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IEEE Sensors Conference Survey

Key Findings:
Nearly two-thirds of respondents were Satisfied or Very Satisfied with the conference, and close to three-quarters indicated that the content of the conference was relevant to them.

The most frequently cited reason for attending Sensors 2008 was to gain new technical knowledge (selected by nearly four-fifths of respondents), followed by making a presentation (two-thirds) and networking with other professionals (just under three-fifths). 

Nearly three-quarters (72%) of attendees presented papers or tutorials, and the vast majority (80%) of these indicated that it was Useful or Very Useful to present.  However, two-thirds (67%) of participants would not have attended the conference were they not presenting.  Cost and lack of funding are the primary reasons why they would not have attended without presenting.  For more than three-quarters (77%) of participants, attendance costs were paid by their employers. 

More than two-thirds (69%) of attendees are Likely or Very Likely to present at a future Sensors conference, although far fewer than half (38%) plan to attend Sensors 2009 in Christchurch, New Zealand.
 

 
 
 

IEEE Computer Society Pricing Study

Key Findings:
Lowering the IEEE Computer Society Affiliate membership price to US$99 had a very large positive impact on the percentage of respondents who preferred the IEEE Computer Society (CS)to the Association for Computing Machinery (ACM). Moreover, adding new membership features, particularly targeted email, newsletters and expanded audio and video programming, further increased the number of respondents who would choose the Computer Society. Based upon this research, the Computer Society Board of Governors voted to decrease the CS Affiliate membership price to US$99.

 
 

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Monster Job Fair Survey

Key Findings:
Hiring managers are largely satisfied with the recruitment process, although the background check procedure remains a mystery to some. Hardly any of the hiring managers are aware of the recruitment process web page, and all indicated that they very infrequently visit the IEEE Employee Handbook in Employease. Job applicants are, on average, satisfied with the recruitment process. The actual interviewing procedure is the least satisfying part of the experience.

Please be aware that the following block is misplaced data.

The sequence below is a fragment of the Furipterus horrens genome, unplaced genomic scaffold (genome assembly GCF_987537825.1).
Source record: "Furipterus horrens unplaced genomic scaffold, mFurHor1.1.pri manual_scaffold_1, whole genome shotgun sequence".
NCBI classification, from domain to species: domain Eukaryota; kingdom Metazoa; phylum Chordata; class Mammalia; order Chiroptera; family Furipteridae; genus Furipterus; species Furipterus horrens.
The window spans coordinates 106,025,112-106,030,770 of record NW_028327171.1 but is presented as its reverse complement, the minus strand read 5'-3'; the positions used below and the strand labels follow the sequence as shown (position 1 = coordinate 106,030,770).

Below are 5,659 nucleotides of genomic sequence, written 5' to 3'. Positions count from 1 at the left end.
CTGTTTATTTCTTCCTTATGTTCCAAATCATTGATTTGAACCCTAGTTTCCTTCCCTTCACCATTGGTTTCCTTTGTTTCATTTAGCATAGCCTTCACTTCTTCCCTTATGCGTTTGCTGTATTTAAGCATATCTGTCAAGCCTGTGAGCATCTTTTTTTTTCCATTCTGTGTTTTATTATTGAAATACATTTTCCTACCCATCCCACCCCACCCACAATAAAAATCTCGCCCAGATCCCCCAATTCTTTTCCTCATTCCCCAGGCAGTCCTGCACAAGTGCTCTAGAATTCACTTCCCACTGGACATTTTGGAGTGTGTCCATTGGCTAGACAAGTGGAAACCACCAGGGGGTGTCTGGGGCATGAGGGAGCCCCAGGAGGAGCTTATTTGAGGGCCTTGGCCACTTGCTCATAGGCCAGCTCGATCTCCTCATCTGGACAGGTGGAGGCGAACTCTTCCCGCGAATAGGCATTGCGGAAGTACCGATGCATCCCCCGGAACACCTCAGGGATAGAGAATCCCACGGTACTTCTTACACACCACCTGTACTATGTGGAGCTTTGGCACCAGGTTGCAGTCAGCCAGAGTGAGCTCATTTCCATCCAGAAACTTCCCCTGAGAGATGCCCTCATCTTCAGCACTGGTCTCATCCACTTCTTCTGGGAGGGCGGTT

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IEEE Board of Directors Orientation Survey

Key Findings:
Overall, there is moderate satisfaction with the orientation, with slightly less than half of respondents indicating that they are less than satisfied. Most participants felt that the length of the orientation is appropriate. The presentation seen as most useful is that on Fiduciary Responsibilities, rated Very Useful by two-thirds of respondents. Overall, approximately half of respondents thought that the right amount of information is provided for each topic; however, for most topics, nearly as many respondents felt that too much information is provided as felt that too little information is provided. Exceptions to this finding are the budget development process with nearly a quarter of respondents indicating that much too little information is provided and Director Resources with slightly more than a quarter of respondents again indicating that too little information is provided. The top areas in which half or more of respondents want additional information are resources available to assist with their duties and Time Management/BoD member calendar.

 
 

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58th Annual IEEE Broadcast Symposium Survey

Key Findings:
Overall, attendees were very pleased with the Symposium with nearly 90% of respondents indicating that they were Satisfied or Very Satisfied; just under three-quarters rated the value of the conference High or Very High; and just over three-quarters found the content Relevant or Very Relevant. By far, the most common reasons cited for attending the Symposium are to network with other technology professionals and to gain new technical knowledge; these reasons are followed by “to support the Broadcast Technology Society,” cited by fewer than 50% of respondents. Respondents also indicated that the Symposium largely fulfilled these expectations, with more than 90% reporting so for networking and more than 80% reporting so for gaining new technical knowledge. One-third of respondents were presenters, and more than 90% of these respondents found it useful to present. However, more than 40% of presenters indicated that they would not have attended the Symposium were they not presenting.

 
 

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Concentration Banking Survey

Key Findings:
72% of respondents serve as treasurer for a geographic unit, with the remaining 28% as conference treasurers. Concentration Banking customers are generally very satisfied with IEEE’s services; fewer than 5% of respondents are less than satisfied with any aspect of the service. Respondents are most satisfied with the accuracy of account activity, with 60% of respondents being Highly Satisfied. IEEE’s Concentration Banking staff also receive good marks for overall service level -- from professionalism, to prompt responses to inquiries, to their knowledge exhibited.

 
 

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Sections Congress Survey

Key Findings: